Several stages of human evolution
Evolution is the scientific theory that all living species are descended from a common ancestor.
- 1 About
- 2 References
- 3 Memorable Quotes
- 4 Notes
- 5 See Also
- 6 External Links
Evolution is the process by which the genetic material of organisms alters itself, resulting in different inherited traits to the next generation. While generally these differences are small or even imperceptible from generation to generation, they can, over a long period of time, accumulate, causing a considerable change in a population of organisms. Given enough time, this process may lead to the formation of a new species. By slowly and gradually diverging, every species would have evolved from a single, common ancestor. The overwhelming consensus among scientists regarding a theory that explains the causes of evolution is the mechanism of natural selection, independently proposed by Charles Darwin and Alfred Wallace.
Dr. Chandra Suresh developed a hypothesis that humans are undergoing a new stage of evolution. In particular, some people have genetic changes that alter brain development in such a way that they manifest unusual powers. His son Mohinder scoffs at his father's findings, preferring to believe humans are not the top of the evolutionary ladder. He argues for cockroaches instead. However, after his father's death, Mohinder reviews Chandra's research with a skeptic's eye, and begins to unravel a mystery that Mohinder believes to be the reason behind his father's murder.
Mohinder ponders, "Is it evolution that takes us by the hand? Does science point our way?"
Mohinder muses, "When evolution selects its agents, it does so at a cost. ... This force, evolution, is not sentimental." Peter Petrelli shows his brother Nathan a copy of the book by Mohinder's father Chandra Suresh, called Activating Evolution. Mohinder finds a copy of this same book in Sylar's apartment.
Mohinder postulates, "Evolution is an imperfect and often violent process."
Zach gives Claire a copy of Activating Evolution, and points her to the spontaneous regeneration chapter. Mohinder remembers arguing with his father after having read the manuscript for Activating Evolution an unspecified amount of time before. Soon after this, he uncovers his father's encrypted list of evolved humans, discovered through the Human Genome Project.
Sylar quotes from Chandra's book, citing an "evolutionary imperative" that affects creature behavior. Later Sylar cites that phrase again, just before hitting Brian Davis in the head with a paperweight.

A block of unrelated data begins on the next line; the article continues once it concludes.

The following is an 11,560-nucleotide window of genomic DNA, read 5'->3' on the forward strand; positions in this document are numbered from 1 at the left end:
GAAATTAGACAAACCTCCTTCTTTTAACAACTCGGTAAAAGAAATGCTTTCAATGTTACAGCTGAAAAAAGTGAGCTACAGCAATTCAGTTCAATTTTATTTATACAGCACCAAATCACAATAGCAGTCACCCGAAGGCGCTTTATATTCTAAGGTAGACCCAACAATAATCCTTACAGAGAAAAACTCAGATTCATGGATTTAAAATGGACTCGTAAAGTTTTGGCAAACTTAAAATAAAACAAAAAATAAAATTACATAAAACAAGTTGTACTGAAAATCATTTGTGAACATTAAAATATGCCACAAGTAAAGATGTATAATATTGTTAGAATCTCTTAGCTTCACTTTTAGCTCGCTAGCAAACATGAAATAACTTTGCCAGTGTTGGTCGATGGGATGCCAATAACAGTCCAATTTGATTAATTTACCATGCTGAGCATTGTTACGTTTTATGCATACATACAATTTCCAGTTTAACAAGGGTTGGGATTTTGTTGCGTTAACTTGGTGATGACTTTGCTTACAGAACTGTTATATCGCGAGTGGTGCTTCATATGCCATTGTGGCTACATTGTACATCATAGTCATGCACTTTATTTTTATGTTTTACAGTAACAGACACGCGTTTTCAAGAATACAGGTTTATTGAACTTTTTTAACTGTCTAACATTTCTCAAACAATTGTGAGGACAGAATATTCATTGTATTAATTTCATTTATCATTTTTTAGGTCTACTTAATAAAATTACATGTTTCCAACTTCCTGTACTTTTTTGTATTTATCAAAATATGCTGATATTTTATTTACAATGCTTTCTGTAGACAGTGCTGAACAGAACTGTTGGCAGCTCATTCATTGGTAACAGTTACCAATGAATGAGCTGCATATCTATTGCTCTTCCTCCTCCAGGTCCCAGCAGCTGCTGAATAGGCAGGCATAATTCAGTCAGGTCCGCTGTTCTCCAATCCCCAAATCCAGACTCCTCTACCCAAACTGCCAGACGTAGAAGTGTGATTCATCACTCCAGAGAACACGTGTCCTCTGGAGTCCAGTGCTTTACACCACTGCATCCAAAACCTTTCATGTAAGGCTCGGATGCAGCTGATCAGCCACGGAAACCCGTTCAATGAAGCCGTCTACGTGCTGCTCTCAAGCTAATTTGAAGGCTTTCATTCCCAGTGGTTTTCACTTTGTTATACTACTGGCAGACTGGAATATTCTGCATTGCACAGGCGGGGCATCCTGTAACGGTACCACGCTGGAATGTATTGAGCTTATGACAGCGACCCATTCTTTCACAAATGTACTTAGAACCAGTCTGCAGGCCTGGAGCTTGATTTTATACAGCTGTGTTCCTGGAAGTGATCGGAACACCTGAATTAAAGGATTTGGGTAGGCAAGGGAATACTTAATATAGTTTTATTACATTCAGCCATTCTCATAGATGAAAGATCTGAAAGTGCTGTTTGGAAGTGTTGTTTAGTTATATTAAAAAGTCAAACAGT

On Charles Deveaux's rooftop, Peter asks about Claude's pigeons. Claude says Charles Darwin bred pigeons while working on his theory of evolution, matching different genes to reach their "maximum potential". When Peter asks what that means, Claude says he believes it means someone like Peter.
Sylar tells Mohinder that he is a natural progression of the species, and that evolution is "a part of nature and nature kills" after he declares his lust for a new list of evolved humans. Mohinder tells Sylar that what he is doing is not evolution -- it's murder.
Over the phone, Sylar tells Mohinder that he is about to kill a lot more people. He continues saying that he understood his acts of murder before, he killed to take what others didn't deserve and that it was natural selection.
A South Western College professor teaches that evolution is "nothing more than mindless variation."
"You use a phrase in your book. Evolutionary imperative."
"That which we are destined to do."
"Sea turtles die on the same exact beach where they were born, lions slaughter gazelles, spiders eat their young. They don't want to. They have to."
"I'm a natural progression of the species. Evolution is a part of nature and nature kills. Simple, right?"
"I understood it before the killing, I had a reason - to take what others didn't deserve. It was natural selection."
- In the eBook Save the Cheerleader, Destroy the World, Claire is held captive by an organization called the Lamarck Project. Jean-Baptiste Lamarck was a biologist who declared that evolution occurred in accordance with natural laws.
- For other uses of evolution, see evolution (disambig).
- For references to the naturalist who contributed to the theory of evolution, see Charles Darwin.
- Understanding Evolution page by the University of California at Berkeley.